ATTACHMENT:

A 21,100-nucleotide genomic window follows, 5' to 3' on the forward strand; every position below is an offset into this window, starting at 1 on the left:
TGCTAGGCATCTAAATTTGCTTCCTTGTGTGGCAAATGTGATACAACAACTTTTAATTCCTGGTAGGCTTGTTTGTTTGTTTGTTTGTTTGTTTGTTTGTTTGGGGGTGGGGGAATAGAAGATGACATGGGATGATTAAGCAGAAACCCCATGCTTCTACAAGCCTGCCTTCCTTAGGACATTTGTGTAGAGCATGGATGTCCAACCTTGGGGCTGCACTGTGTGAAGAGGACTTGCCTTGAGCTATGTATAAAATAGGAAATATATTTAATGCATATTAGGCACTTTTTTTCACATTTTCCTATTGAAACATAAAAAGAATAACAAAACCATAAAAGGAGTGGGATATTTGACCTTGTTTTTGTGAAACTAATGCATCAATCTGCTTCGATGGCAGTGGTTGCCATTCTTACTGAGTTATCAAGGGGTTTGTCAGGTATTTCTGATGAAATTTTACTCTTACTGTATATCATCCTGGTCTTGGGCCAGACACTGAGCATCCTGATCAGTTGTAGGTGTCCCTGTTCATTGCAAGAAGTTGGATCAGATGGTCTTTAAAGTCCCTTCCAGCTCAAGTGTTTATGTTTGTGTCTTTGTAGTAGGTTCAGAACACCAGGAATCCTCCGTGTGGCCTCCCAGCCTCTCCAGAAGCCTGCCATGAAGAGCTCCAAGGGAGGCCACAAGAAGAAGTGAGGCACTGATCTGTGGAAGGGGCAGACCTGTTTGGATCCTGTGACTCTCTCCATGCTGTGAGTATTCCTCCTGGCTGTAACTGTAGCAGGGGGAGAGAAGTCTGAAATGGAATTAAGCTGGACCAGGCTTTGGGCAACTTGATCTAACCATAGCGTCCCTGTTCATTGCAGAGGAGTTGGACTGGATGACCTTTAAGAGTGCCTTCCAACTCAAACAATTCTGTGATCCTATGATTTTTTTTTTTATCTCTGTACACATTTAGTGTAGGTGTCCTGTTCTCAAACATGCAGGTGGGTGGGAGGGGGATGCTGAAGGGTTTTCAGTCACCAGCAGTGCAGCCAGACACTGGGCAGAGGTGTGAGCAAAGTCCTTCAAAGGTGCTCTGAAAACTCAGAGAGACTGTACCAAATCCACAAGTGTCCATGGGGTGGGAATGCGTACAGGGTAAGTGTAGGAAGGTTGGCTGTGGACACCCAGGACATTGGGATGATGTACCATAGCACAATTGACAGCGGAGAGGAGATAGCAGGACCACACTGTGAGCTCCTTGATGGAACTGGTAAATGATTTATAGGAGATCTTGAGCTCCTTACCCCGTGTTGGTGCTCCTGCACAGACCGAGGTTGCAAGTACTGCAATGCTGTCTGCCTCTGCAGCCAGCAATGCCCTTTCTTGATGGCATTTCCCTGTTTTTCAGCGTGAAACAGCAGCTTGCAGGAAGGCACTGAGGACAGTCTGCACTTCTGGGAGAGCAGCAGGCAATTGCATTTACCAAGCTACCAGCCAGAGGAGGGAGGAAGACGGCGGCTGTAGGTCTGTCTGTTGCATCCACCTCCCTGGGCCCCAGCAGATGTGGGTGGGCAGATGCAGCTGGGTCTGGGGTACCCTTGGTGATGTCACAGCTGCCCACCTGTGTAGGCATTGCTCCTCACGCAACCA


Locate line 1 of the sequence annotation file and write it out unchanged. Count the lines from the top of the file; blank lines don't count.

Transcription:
A 21,100-nucleotide genomic window follows, 5' to 3' on the forward strand; every position below is an offset into this window, starting at 1 on the left: